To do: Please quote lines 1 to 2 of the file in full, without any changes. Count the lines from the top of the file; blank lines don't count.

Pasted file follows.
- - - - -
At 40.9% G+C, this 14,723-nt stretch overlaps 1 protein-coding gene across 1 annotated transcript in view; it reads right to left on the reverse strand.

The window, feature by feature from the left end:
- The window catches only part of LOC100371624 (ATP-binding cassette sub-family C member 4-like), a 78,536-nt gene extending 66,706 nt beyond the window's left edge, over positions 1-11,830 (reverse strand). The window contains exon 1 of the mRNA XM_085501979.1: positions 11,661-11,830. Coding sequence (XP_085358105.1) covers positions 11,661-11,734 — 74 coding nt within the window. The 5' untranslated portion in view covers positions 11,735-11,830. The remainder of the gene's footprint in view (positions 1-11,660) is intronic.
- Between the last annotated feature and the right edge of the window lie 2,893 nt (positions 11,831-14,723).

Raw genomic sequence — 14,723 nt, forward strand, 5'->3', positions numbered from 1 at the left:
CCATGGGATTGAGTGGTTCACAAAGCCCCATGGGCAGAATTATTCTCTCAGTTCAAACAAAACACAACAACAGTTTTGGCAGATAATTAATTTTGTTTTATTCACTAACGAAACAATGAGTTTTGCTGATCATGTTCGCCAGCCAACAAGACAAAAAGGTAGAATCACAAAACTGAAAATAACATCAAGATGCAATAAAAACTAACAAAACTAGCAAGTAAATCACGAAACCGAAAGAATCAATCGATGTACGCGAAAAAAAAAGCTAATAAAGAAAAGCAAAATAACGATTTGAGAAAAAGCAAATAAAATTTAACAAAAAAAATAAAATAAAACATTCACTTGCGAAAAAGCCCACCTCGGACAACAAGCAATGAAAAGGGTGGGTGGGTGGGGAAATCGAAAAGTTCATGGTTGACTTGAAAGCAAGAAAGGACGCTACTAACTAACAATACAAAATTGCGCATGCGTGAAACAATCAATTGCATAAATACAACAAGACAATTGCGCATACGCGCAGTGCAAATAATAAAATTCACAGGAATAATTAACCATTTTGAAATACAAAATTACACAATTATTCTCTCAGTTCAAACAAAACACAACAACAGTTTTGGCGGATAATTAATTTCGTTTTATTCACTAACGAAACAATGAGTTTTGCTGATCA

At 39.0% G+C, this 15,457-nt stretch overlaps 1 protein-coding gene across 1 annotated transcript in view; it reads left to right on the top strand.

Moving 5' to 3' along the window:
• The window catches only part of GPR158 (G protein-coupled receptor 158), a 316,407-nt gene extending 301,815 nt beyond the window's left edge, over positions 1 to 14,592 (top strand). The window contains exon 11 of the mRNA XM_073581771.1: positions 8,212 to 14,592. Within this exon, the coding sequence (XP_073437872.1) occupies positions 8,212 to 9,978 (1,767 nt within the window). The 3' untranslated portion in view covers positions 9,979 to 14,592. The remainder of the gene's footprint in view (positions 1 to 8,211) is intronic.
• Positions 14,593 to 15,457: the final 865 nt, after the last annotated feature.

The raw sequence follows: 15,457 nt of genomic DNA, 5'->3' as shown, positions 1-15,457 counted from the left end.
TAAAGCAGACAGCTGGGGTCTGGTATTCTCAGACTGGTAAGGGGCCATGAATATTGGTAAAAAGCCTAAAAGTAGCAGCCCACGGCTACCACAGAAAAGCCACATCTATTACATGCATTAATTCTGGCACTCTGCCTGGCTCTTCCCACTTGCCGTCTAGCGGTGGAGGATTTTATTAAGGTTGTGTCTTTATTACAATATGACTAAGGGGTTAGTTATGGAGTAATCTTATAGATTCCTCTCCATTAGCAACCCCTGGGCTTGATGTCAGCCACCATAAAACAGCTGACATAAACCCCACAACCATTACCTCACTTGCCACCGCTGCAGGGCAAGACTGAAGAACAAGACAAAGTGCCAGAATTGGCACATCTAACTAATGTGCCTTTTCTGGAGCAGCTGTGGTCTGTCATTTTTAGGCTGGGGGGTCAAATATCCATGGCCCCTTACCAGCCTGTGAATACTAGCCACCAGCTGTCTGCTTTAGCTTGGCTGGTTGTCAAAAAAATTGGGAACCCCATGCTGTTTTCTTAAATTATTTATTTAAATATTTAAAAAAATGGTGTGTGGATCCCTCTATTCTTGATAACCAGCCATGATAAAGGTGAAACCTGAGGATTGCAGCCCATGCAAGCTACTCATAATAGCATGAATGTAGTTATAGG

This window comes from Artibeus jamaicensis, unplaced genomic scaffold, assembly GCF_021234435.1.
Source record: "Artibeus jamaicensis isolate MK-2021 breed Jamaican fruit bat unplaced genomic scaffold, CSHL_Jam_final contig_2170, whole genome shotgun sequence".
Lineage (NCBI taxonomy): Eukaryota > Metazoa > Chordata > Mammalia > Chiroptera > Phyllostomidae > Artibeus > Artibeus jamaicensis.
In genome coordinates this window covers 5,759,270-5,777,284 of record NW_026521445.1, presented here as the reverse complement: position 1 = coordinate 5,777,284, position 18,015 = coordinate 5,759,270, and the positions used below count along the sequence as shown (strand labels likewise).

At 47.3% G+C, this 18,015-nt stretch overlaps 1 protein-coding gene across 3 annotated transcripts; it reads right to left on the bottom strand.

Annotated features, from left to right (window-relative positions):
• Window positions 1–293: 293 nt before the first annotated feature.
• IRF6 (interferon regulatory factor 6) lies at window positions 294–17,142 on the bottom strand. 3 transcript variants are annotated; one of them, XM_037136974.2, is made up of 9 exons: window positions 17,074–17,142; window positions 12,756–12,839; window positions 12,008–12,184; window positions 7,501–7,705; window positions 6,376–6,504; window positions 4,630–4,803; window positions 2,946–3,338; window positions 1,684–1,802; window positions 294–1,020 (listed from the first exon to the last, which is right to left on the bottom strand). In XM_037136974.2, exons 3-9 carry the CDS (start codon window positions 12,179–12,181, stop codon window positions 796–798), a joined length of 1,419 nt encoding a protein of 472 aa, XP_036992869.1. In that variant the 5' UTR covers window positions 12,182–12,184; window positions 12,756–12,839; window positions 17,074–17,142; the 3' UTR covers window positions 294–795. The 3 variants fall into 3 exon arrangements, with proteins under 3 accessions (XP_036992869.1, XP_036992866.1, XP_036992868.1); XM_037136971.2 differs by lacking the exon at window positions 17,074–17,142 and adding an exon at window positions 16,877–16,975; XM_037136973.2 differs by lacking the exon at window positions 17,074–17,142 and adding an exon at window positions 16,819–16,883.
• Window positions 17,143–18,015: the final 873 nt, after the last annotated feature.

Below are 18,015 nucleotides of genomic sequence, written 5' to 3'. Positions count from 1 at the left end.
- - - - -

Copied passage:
At 40.9% G+C, this 14,723-nt stretch overlaps 1 protein-coding gene across 1 annotated transcript in view; it reads right to left on the reverse strand.

The window, feature by feature from the left end: